Karvina is a city in Moravian-Silesian Region of the Czech Republic, on the Olza River. It is administrative center of Karvina; District. Karvina; lies in the historical region of Cieszyn Silesia and is one of the most important coal mining centers in the Czech Republic. Together with neighboring towns it forms industrial Ostrava-Karvina; Coal Basin. It has 65,141 inhabitants (2001 census). 8.5% of the population are Slovaks and 8% of the population are Poles. Polish population is historically declining. In the past the town had a significant German community. There is also a growing Roma community.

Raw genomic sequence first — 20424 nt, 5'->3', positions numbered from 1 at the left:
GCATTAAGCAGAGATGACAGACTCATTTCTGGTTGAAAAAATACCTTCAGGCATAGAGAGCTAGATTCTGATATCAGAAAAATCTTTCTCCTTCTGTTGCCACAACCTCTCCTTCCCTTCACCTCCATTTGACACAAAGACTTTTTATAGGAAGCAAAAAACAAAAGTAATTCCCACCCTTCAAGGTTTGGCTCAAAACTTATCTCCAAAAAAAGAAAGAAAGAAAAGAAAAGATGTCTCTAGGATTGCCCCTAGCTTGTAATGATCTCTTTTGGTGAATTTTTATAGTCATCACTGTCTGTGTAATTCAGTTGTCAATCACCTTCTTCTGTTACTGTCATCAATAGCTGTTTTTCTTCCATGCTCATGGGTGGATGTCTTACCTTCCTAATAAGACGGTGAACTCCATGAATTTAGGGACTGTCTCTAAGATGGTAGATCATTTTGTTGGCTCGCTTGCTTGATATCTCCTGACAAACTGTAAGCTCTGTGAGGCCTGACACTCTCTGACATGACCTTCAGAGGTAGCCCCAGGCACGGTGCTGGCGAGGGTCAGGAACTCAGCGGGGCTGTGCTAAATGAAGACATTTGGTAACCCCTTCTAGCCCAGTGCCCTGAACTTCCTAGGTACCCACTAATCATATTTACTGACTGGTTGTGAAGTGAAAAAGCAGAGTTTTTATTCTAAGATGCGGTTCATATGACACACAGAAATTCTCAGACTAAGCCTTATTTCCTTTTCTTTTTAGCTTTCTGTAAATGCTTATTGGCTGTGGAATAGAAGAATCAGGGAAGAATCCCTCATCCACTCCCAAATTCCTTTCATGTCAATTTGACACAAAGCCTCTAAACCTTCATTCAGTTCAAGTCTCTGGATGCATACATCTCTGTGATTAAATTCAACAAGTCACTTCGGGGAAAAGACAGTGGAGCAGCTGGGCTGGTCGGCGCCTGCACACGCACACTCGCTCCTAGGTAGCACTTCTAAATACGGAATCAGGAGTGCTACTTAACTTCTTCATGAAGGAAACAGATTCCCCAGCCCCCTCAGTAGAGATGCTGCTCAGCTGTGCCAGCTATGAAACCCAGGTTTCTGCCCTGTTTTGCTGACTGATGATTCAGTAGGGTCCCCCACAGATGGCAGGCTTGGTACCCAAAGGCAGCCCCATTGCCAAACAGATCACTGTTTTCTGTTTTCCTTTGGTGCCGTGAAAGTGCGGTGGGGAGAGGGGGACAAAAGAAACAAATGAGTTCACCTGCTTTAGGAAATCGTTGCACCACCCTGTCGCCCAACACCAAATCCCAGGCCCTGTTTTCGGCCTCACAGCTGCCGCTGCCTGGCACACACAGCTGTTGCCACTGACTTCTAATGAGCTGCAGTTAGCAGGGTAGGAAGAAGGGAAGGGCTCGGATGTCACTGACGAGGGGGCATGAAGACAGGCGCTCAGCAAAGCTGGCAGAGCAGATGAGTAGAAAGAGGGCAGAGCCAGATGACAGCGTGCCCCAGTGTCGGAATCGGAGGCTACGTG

Till 19th century it was a low importance village of Cieszyn Silesia, lying near the important town of Frystat. Discovery of coal led to rapid development of Karvina and surrounding villages, railroad tracks were soon built. After the split of Cieszyn Silesia in 1920 it became a part of Czechoslovakia as a main mining center of the country. In 1923 it gained city rights. In October 1938 was annexed by Poland, together with whole region known as Zaolzie and during World War II was a part of Nazi Germany. After the war it again became a part of Czechoslovakia. In 1948 Karvina, Frystat and the surrounding villages of Darkov, Raj and Stare Mesto were merged into one city named Karvina. The coat of arms of Frystat was chosen as the coat of arms of Karvina and Frystat became the historical center of this industrial city.